Mom and sons enjoying floating like corks in the Dead Sea in Israel.

Masada and the Dead Sea

Our morning started in Jerusalem, where we walked about 10 minutes to our car rental place and picked up a nice red Fiat 500.  The bags only fit if we squished the boys into the middle and side seat and folded the other seat down.  Given that we only had two bags, it was a bit surprising, but at least we found a solution.

Pulling out of the parking garage, we turned the wrong way down a one way street, but luckily it was fairly empty and we were able to turn around quickly.  Since Waze was developed in Israel, it works really well here, and as soon as we had cell reception, we were on our way and out of the city without further incident.

Leaving the city, we noted that we were driving from Jerusalem towards Jericho.  This is where the Parable of the Good Samaritan takes place.  Looking at the scenery, it paints a very poignant image.  A person is walking along a very desolate, dry dusty road, with miles of hills with lots of good hiding spots.  He can’t see another person for miles.  It is both a perfect spot for bandits, and a perfect spot to avoid giving aid.  No one would notice either act.  The fact that the Good Samaritan cared enough to trouble getting a person who probably hated him on sight to someone who could heal him says a lot.  Given some of the attitudes we heard yesterday, it is very surprising that the Samaritan would help someone outside his own people group.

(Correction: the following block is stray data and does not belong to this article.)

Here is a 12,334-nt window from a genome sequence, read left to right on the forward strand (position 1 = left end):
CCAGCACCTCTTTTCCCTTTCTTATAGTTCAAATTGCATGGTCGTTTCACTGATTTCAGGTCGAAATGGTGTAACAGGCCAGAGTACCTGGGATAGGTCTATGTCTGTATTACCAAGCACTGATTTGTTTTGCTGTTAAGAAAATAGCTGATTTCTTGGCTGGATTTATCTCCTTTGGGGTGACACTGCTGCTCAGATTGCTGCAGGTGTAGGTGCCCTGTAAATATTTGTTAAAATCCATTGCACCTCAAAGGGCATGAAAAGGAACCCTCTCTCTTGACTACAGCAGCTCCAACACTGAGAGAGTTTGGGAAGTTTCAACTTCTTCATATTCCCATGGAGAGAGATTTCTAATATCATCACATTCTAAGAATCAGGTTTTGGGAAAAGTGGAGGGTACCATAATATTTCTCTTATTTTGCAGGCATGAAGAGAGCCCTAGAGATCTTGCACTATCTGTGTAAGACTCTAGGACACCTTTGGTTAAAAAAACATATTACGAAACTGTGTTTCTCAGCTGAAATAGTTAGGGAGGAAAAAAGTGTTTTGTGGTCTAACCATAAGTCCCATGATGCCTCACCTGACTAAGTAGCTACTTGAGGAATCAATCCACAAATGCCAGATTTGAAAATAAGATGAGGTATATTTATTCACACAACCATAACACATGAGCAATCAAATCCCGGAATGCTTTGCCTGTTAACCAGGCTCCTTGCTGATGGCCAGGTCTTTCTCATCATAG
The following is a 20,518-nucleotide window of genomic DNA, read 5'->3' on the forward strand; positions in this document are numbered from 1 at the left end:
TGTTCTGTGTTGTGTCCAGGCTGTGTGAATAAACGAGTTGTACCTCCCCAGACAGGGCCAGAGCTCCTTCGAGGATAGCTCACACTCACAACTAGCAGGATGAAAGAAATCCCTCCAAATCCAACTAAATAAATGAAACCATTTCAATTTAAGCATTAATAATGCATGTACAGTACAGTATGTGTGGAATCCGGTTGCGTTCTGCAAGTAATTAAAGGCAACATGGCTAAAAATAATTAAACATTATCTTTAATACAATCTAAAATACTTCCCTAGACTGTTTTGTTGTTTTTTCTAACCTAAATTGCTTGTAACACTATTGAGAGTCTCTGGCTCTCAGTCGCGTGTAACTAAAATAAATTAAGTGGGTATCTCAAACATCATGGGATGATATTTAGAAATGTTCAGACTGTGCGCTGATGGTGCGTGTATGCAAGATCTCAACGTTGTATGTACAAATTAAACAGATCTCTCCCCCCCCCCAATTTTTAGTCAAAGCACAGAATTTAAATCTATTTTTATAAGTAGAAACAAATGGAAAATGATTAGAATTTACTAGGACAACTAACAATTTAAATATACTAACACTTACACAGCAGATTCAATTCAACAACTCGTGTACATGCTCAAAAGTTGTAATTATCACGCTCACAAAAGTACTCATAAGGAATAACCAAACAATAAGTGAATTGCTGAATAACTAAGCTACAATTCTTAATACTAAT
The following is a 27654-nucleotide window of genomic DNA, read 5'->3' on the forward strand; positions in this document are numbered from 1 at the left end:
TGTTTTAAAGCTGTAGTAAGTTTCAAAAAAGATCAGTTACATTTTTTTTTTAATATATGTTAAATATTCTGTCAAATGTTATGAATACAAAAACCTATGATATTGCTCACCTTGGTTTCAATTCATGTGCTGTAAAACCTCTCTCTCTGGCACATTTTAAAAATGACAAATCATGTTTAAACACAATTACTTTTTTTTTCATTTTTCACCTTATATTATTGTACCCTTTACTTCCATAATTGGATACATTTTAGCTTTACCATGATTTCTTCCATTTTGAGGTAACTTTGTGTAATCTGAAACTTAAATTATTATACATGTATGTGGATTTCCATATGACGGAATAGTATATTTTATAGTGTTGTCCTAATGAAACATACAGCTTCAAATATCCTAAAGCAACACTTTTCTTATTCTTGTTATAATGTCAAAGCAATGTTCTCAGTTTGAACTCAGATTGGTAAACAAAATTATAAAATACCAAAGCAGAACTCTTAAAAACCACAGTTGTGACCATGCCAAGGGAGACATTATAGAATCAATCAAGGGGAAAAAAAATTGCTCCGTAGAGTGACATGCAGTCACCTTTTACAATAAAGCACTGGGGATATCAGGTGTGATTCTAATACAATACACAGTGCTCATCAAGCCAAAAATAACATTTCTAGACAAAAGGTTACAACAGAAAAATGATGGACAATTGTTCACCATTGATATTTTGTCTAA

Our next stop was Masada, which was a fortress built by Herod the Great, otherwise known as the Herod that ordered all the baby boys to be killed after Jesus’ birth.  During the Jewish rebellion that led up to the destruction of the Temple in 70 A.D., this was the last place the Jewish rebels hid and fought.  They had control over it from 66 A.D. until 73 A.D., when the Roman’s laid siege and eventually made it to the top.  At this point, the Jewish people killed their wives and children, then committed suicide, deciding being dead was better than being Roman slaves.

The northern side of the fortress was the King’s Palace.  There were three floors of ruins with a very nice view of the Dead Sea.